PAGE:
Away from the throngs of disembarked day trippers marching under selfie-stick bayonets along the Grand Canal in Venice, the headquarters of the No Big Ships Committee has long displayed posters and T-shirts depicting giant cruise ships as sharks threatening to devour gondoliers, fishermen and the city itself.
On Tuesday, officials in Rome voted to keep the sharks a little farther at bay.
A group of local, provincial and national officials approved, after years of debate, a plan to divert large cruise ships weighing more than 87,000 tonnes farther from St. Mark's Square, the Grand Canal, the Ducal Palace and other Venetian treasures.
Instead of cruising down the Giudecca Canal, the large ships will be required to take a more roundabout path, through a nearby canal and up to a passenger port to be built in Marghera, an industrial area of the Venetian mainland.
"We have found a real solution," Graziano Delrio, the transport and infrastructure minister, said in a statement after the meeting in Rome. "No more big ships."
Some questioned whether the deal would come to fruition. To the horror of historians, environmental campaigners and the remaining few Venetian natives, Venice seems to be preparing for even bigger ships. The authorities expect cruise liners to get even larger, and the proposed port would accommodate them.
Venice has faced an onslaught of tourism that has challenged the city's character, clogged its narrow waterways and chased its local population away. There emerged no clearer symbol for the invasion of tourists than the cruise ships drifting, lunar-like, through the lagoon. They eclipsed church towers, famous views and, occasionally, the sun.
Even as tourist traps depended on the big ships for a new supply of consumers, locals cursed the sight of them and the Italian minister of culture and tourism, Dario Franceschini, who participated in the meeting, called them a "problem."
The local authorities are hailing the new rules as a feat of compromise. They say they have addressed the concerns of residents, the requirements of shops and restaurants that live off cruise ship tourism, and answered the alarms raised by conservation groups who argue that the ships wreak havoc on the city's already fragile and damaged lagoon.
The mayor, Luigi Brugnaro, said the decision made it clear to "the whole world that we have a solution." Sounding a bit like a Venice travel agent, he added, "We can start to work seriously on planning cruises."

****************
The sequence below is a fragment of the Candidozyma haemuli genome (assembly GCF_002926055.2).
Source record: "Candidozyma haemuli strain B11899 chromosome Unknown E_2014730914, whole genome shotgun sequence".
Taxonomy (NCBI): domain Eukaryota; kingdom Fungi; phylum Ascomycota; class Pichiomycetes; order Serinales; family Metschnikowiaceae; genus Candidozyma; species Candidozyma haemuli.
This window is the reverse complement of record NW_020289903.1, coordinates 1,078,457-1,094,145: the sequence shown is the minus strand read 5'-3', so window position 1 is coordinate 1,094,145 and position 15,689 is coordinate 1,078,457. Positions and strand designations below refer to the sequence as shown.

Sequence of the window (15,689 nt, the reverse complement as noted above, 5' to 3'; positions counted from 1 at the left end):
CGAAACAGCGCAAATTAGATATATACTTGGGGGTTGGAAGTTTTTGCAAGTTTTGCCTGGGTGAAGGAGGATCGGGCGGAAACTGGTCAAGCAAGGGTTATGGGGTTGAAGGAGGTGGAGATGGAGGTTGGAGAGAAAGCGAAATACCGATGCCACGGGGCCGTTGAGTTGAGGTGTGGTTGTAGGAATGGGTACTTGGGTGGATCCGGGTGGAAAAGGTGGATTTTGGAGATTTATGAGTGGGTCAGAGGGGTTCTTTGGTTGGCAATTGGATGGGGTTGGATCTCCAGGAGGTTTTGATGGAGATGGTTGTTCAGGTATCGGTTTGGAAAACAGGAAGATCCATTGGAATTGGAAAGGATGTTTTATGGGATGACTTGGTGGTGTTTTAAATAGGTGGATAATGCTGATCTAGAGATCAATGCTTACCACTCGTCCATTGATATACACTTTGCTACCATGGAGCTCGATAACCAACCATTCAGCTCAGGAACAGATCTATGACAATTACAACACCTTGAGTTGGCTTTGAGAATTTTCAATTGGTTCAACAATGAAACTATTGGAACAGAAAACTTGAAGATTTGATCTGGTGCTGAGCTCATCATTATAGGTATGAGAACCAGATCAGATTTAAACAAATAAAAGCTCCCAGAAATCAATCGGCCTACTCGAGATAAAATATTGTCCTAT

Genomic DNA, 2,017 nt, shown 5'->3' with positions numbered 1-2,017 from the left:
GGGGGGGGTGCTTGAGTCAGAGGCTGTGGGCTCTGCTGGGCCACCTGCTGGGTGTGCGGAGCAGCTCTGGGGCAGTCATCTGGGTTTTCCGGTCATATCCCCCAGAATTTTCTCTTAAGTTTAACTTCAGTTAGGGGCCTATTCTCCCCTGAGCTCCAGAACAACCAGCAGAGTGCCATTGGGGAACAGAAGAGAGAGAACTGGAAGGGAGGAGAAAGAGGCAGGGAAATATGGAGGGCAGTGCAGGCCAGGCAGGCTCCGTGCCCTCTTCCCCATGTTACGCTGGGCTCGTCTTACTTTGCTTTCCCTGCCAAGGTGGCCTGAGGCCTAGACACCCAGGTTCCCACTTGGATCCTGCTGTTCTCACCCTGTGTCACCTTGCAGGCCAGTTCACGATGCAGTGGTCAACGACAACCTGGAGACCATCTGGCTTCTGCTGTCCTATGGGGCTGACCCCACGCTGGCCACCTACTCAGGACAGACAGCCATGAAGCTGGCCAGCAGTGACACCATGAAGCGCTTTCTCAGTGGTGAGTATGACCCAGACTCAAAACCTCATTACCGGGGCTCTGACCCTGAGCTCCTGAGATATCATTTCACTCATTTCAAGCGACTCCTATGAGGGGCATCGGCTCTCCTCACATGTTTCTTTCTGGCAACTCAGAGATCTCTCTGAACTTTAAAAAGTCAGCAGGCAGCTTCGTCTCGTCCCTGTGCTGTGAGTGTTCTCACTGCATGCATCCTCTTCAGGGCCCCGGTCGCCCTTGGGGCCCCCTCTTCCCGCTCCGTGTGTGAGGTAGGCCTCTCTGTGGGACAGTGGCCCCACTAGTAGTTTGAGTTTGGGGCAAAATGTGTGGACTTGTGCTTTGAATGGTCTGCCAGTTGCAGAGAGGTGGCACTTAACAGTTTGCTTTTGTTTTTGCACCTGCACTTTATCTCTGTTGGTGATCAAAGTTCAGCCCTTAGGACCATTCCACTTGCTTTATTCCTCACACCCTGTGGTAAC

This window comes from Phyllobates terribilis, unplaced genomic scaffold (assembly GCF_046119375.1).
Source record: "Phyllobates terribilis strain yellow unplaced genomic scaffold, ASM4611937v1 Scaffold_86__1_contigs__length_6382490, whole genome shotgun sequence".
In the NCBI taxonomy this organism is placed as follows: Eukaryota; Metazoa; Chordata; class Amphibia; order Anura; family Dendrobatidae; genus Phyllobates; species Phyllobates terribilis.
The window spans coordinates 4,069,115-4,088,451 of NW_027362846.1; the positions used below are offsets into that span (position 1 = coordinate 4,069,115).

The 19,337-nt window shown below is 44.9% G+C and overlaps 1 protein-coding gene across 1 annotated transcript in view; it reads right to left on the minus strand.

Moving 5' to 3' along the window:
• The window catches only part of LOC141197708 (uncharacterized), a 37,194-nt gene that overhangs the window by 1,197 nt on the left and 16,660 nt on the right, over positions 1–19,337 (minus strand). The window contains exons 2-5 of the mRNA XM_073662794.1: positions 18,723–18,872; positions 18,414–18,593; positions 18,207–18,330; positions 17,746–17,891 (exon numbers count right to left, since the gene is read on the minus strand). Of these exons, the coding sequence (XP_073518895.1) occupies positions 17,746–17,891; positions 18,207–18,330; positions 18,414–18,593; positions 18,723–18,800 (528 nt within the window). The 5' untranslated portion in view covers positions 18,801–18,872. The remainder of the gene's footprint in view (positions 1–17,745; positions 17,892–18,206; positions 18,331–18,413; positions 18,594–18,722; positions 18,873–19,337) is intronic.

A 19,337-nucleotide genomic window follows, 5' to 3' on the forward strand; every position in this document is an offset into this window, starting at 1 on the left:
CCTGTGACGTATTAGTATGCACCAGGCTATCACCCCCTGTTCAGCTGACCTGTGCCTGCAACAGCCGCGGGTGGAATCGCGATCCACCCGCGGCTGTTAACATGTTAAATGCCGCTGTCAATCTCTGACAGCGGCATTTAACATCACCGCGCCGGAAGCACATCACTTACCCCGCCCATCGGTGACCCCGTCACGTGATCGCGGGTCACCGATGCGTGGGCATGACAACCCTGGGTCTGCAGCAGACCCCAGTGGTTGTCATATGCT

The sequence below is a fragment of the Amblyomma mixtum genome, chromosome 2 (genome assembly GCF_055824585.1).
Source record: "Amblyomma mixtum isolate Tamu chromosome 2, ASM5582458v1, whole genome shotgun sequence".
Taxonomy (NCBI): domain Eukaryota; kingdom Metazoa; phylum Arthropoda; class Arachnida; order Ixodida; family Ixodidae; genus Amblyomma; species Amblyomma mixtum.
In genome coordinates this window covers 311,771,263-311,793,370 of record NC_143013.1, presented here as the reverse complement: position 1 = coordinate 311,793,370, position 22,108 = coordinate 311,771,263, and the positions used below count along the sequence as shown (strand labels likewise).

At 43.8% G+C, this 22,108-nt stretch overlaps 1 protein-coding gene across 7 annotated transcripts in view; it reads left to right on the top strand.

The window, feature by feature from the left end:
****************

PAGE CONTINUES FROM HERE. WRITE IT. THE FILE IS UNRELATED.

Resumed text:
That planning will move at a cruise ship's pace, as government officials have given themselves four years to map a new route and build the port. In addition, Venice has imposed bans on some ships from the Giudecca Canal in the past, only to reverse itself. But Delrio nevertheless called the decision a concrete solution that would not interfere with commercial routes around the city.
Smaller ships, weighing 50,000 to 87,000 tonnes, will still be allowed to rock the gondolas in the heavily trafficked portions of the lagoon.
Those vessels, not to mention the larger ones that will be diverted by the new rules, still pose too great a risk for defenders of the city's cultural heritage and environmentalists, who note the damage that cruise ships cause to the lagoon's ecosystem and foundation.
The big ships, and the bigger ones to come, are seen by opponents as sea monsters that they can barely bring themselves to imagine.
Tommaso Cacciari, a spokesman for the No Big Ships Committee, called the decision on Tuesday a "fantasy" and expressed doubts that the environmental authorities would allow the expansion of an already existing canal that is crucial to the project.
"They have decided nothing," he said, "and in the meantime, the ships will keep passing in front of San Marco."
The only solution, he added, was the one his group has long advocated: "The big ships need to stay out of the lagoon," he said.
The New York Times
See also: The 20 must-do highlights of Venice